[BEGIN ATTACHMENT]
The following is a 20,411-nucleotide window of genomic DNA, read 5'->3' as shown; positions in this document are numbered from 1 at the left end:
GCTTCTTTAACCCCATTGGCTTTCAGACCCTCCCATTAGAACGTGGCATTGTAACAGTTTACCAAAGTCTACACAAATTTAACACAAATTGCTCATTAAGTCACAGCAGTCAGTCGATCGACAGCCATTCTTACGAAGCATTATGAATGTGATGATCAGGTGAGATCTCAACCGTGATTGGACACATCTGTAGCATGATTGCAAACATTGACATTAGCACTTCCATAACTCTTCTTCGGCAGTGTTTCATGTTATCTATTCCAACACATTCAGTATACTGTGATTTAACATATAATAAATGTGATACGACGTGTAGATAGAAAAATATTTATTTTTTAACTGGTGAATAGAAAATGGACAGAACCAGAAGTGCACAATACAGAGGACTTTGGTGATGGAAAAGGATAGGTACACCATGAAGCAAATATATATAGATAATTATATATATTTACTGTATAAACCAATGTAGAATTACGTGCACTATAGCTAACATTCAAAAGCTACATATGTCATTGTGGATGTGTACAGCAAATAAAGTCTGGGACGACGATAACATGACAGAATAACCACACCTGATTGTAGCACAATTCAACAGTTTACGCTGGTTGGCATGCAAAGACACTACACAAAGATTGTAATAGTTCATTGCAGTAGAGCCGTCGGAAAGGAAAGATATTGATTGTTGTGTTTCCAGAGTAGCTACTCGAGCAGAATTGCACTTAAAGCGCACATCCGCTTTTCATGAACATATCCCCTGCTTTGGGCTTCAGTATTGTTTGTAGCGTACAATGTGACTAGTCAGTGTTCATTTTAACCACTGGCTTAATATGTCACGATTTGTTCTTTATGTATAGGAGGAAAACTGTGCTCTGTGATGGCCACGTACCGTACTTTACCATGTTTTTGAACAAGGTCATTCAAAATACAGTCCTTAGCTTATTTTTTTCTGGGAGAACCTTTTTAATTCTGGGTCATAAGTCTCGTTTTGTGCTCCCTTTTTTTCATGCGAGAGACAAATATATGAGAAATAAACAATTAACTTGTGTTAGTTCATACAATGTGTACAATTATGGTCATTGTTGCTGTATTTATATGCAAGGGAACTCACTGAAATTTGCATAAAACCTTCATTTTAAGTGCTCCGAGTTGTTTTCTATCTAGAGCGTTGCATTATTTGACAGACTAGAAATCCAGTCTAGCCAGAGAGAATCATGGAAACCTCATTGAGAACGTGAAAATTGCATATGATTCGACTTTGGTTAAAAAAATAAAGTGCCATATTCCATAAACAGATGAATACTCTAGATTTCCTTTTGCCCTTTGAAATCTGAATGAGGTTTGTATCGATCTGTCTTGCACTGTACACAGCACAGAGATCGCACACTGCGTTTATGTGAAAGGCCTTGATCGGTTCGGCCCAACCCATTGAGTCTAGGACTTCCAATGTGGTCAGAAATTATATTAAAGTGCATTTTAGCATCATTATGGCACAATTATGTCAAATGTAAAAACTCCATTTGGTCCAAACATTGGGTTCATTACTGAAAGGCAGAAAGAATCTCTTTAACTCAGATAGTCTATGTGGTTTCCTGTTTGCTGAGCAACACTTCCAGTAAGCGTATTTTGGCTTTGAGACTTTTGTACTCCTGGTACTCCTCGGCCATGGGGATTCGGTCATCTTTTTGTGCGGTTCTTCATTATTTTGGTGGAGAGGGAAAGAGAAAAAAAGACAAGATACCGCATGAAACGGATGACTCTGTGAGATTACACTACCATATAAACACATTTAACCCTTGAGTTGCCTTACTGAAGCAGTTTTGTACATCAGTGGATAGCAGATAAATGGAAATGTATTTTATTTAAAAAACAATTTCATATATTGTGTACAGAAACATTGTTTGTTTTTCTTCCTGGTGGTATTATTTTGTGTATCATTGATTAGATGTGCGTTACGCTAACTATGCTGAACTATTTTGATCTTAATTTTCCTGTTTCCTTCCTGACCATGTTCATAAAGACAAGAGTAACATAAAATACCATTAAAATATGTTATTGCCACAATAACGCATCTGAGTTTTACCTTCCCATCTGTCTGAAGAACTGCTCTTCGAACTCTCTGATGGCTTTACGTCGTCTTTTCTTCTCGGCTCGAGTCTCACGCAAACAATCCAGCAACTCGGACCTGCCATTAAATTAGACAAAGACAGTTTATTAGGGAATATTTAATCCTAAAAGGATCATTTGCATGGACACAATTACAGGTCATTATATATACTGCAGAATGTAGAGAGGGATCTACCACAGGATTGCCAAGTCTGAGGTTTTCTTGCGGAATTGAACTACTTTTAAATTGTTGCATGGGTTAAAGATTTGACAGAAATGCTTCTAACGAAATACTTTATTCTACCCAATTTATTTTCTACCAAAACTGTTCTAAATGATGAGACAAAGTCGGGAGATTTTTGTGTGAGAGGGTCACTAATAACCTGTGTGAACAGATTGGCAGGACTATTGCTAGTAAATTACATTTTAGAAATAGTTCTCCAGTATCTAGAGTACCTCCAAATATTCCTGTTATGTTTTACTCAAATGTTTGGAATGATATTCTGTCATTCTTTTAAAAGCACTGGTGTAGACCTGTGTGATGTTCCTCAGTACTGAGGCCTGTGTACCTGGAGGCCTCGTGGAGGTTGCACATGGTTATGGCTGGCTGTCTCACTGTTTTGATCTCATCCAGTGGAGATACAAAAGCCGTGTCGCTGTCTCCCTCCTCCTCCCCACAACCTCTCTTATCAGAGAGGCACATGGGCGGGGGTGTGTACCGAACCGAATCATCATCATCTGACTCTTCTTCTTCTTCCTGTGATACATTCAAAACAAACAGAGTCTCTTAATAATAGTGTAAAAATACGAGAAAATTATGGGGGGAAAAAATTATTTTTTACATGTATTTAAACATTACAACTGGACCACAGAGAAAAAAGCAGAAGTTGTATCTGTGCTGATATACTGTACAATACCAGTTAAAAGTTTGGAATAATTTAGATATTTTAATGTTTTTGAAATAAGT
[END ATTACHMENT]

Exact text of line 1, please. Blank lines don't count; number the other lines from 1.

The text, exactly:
The following is a 20,411-nucleotide window of genomic DNA, read 5'->3' as shown; positions in this document are numbered from 1 at the left end: